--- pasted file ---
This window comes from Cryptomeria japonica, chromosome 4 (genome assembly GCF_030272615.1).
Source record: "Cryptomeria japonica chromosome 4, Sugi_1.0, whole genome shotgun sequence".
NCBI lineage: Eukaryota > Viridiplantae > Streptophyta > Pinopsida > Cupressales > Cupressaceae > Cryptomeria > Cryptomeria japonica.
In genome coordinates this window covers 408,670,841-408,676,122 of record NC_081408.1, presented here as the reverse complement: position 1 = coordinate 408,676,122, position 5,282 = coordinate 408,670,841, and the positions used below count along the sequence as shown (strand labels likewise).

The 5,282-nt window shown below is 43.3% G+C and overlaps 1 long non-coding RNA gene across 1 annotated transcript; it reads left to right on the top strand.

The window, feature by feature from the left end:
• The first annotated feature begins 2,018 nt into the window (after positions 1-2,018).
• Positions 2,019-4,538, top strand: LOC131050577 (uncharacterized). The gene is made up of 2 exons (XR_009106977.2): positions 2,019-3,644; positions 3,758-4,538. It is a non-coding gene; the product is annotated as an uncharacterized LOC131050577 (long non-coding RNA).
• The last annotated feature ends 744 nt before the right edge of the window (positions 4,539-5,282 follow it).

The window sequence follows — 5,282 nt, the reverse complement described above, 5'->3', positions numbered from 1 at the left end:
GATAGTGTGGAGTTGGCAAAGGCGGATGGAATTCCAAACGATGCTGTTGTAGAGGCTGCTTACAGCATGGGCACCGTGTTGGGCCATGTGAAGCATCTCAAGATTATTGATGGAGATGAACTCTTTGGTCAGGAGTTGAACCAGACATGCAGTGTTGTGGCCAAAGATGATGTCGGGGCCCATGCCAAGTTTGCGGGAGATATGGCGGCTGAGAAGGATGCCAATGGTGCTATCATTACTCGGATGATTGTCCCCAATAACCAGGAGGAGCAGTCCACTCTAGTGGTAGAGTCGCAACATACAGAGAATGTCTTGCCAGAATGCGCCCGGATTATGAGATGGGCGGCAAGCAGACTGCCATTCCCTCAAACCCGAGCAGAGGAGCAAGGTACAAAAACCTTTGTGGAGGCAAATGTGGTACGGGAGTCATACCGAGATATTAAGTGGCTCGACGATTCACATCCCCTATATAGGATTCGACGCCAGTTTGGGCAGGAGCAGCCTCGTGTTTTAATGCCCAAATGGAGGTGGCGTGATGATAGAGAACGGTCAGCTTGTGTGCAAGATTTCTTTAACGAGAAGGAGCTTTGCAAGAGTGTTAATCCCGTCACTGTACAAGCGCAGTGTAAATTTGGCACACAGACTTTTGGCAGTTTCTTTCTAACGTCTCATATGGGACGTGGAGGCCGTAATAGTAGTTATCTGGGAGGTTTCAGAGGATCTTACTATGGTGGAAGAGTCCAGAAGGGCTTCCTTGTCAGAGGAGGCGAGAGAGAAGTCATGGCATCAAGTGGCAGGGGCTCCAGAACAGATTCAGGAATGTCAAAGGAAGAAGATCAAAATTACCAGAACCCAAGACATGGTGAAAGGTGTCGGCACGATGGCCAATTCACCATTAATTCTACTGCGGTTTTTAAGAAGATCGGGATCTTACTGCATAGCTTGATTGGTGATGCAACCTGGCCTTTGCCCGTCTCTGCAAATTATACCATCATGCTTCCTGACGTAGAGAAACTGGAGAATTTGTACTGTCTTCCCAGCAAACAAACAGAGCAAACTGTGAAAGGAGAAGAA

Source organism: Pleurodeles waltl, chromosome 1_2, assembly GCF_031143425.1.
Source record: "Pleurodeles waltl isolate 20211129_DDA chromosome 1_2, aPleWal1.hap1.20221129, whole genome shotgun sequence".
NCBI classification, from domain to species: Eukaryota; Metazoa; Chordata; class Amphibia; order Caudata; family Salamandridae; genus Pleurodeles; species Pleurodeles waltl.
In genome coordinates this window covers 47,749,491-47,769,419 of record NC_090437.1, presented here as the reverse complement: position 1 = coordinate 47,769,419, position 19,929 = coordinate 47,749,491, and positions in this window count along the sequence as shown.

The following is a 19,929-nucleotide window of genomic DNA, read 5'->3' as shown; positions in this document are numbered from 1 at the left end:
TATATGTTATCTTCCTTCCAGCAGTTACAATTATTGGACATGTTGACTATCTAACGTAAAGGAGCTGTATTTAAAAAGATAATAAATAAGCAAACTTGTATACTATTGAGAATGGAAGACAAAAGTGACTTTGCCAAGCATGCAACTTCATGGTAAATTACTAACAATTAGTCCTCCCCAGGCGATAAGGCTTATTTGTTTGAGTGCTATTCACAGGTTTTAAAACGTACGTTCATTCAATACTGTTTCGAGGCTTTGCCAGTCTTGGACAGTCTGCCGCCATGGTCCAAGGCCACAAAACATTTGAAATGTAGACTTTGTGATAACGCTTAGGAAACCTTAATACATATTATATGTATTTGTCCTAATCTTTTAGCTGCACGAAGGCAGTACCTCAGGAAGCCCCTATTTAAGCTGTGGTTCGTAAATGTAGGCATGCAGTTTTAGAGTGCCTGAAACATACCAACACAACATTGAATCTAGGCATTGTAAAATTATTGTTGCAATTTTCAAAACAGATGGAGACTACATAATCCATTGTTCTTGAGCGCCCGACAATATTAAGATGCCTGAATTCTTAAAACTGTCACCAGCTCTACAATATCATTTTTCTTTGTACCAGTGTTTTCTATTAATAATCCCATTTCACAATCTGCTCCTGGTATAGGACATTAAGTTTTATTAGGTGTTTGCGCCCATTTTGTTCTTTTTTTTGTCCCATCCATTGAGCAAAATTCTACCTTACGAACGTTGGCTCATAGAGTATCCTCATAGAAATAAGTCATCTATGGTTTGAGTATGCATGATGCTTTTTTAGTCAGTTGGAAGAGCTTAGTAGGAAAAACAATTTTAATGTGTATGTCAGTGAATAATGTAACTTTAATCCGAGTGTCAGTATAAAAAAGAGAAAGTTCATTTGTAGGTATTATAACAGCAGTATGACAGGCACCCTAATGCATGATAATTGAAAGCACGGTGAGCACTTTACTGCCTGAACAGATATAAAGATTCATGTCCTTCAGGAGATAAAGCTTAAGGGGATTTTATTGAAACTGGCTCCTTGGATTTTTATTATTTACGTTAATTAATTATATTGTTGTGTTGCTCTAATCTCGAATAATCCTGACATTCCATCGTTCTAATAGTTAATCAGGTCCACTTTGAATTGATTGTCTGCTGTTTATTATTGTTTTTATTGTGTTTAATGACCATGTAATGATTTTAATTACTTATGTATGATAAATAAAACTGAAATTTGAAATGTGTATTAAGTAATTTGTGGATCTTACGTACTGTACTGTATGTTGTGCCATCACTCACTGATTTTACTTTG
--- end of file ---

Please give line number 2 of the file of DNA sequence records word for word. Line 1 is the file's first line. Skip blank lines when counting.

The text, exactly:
Source record: "Cryptomeria japonica chromosome 4, Sugi_1.0, whole genome shotgun sequence".